The hackers allegedly used an Israeli technology, Pegasus develeoped by Israeli firm, NSO to the conduct cyberespionage. The confirm comes from WhatsApp, that at least two dozen journalists, academicians, Dalit and human rights activists, in India have been targeted for surveillance for a two week period until May 2019, The Indian Express reported. The hackers allegedly used an Israeli technology, Pegasus developed by Israeli firm, NSO to conduct cyberespionage.
WhatsApp had contacted the users and alerted them that their phones had been under surveillance. However, the “exact number” of those targeted for surveillance in India when contacted by The Indian Express. “Indian journalists and human rights activists have been the target of surveillance and while I cannot reveal their identities and the exact number, I can say that it is not an insignificant number,” the spokesperson said.
Earlier WhatsApp filed a lawsuit in US federal court against Israeli technology firm NSO Group, accusing it of using the Facebook-owned messaging service to target some 1,400 WhatsApp users including journalists, human rights activists and others. WhatsApp alleged that the companies violated US and California laws as well as WhatsApp’s terms of service which prohibit this type of abuse. It claimed that smartphones were penetrated through missed calls alone.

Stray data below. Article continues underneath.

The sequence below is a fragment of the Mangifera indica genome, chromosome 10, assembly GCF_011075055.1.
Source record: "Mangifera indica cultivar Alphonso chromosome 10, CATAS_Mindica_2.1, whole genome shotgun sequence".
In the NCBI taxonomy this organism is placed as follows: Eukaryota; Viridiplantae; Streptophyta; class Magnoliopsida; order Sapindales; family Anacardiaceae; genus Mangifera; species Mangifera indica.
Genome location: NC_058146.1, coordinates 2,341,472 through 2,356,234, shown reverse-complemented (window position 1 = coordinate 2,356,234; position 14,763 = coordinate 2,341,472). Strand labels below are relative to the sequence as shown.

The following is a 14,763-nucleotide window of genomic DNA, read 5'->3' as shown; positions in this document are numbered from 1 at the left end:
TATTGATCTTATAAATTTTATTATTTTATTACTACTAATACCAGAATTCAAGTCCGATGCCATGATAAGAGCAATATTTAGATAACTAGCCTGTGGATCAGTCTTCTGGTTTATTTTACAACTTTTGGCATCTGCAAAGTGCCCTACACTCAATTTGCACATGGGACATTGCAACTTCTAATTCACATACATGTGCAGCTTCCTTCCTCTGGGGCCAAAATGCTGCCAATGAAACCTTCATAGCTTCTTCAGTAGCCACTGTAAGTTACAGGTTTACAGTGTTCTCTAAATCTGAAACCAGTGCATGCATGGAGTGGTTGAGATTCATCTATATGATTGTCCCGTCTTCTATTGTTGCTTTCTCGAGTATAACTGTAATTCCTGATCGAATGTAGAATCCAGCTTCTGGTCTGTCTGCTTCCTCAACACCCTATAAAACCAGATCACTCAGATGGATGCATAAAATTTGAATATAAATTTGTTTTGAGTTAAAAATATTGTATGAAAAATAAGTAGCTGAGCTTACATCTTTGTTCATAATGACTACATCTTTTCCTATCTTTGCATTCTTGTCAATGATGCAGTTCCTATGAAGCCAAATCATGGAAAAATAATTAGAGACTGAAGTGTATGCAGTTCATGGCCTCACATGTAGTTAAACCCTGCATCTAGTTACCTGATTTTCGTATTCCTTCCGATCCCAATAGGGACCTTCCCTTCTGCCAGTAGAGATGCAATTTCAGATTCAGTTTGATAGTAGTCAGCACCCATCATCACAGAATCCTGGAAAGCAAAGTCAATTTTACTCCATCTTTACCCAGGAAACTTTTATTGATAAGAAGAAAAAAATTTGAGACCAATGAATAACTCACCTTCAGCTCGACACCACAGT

Meanwhile, The NSO Group has been adamant that it only sells its software to governments for “fighting crime and terror” and that it investigates credible allegations of misuse. In a statement, the NSO group said: “In the strongest possible terms, we dispute today’s allegations and will vigorously fight them. Our technology is not designed or licensed for use against human rights activists and journalists.”
After doubts about this technology were first raised in May, the NSO Group said it put in place a ‘Human Rights Policy’ on September 19 which “further embeds human rights protections throughout our business and governance systems”. According to WhatsApp, the messages sent and received from the platform are encrypted and secure. The real problem arises when the hacker uses technology to compromise the device, making it prone to breach of privacy and thereby endangering personal freedoms.